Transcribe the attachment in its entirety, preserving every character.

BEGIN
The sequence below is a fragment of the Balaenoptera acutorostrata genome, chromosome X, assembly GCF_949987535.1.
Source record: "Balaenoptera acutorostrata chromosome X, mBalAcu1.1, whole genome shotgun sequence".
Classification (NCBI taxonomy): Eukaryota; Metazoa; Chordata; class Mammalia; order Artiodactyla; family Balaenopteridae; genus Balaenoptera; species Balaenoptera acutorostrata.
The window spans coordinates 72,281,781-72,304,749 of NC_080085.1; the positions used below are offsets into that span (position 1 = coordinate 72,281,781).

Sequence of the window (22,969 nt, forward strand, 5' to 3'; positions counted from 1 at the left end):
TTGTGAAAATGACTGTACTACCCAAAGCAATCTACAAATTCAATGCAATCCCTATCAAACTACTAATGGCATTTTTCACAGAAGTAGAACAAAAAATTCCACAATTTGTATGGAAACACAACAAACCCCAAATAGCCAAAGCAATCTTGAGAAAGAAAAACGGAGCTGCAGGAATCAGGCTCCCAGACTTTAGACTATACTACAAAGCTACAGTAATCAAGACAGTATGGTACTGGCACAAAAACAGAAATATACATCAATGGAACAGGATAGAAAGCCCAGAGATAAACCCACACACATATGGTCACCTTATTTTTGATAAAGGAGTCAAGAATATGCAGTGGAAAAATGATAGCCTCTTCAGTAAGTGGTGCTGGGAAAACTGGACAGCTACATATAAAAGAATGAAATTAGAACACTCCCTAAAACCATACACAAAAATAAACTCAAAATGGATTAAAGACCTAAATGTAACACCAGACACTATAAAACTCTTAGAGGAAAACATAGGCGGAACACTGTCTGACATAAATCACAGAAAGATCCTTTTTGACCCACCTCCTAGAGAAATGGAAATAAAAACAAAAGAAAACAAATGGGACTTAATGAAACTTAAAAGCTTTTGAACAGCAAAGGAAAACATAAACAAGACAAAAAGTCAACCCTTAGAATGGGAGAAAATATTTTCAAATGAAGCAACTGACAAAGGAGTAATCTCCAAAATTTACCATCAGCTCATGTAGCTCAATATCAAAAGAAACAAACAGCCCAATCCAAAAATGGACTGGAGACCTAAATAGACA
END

The sequence below is a fragment of the Balaenoptera acutorostrata genome, chromosome X, assembly GCF_949987535.1.
Source record: "Balaenoptera acutorostrata chromosome X, mBalAcu1.1, whole genome shotgun sequence".
Classification (NCBI taxonomy): Eukaryota; Metazoa; Chordata; class Mammalia; order Artiodactyla; family Balaenopteridae; genus Balaenoptera; species Balaenoptera acutorostrata.
The window spans coordinates 72,281,781-72,304,749 of NC_080085.1; the positions used below are offsets into that span (position 1 = coordinate 72,281,781).

Sequence of the window (22,969 nt, forward strand, 5' to 3'; positions counted from 1 at the left end):
TTGTGAAAATGACTGTACTACCCAAAGCAATCTACAAATTCAATGCAATCCCTATCAAACTACTAATGGCATTTTTCACAGAAGTAGAACAAAAAATTCCACAATTTGTATGGAAACACAACAAACCCCAAATAGCCAAAGCAATCTTGAGAAAGAAAAACGGAGCTGCAGGAATCAGGCTCCCAGACTTTAGACTATACTACAAAGCTACAGTAATCAAGACAGTATGGTACTGGCACAAAAACAGAAATATACATCAATGGAACAGGATAGAAAGCCCAGAGATAAACCCACACACATATGGTCACCTTATTTTTGATAAAGGAGTCAAGAATATGCAGTGGAAAAATGATAGCCTCTTCAGTAAGTGGTGCTGGGAAAACTGGACAGCTACATATAAAAGAATGAAATTAGAACACTCCCTAAAACCATACACAAAAATAAACTCAAAATGGATTAAAGACCTAAATGTAACACCAGACACTATAAAACTCTTAGAGGAAAACATAGGCGGAACACTGTCTGACATAAATCACAGAAAGATCCTTTTTGACCCACCTCCTAGAGAAATGGAAATAAAAACAAAAGAAAACAAATGGGACTTAATGAAACTTAAAAGCTTTTGAACAGCAAAGGAAAACATAAACAAGACAAAAAGTCAACCCTTAGAATGGGAGAAAATATTTTCAAATGAAGCAACTGACAAAGGAGTAATCTCCAAAATTTACCATCAGCTCATGTAGCTCAATATCAAAAGAAACAAACAGCCCAATCCAAAAATGGACTGGAGACCTAAATAGACA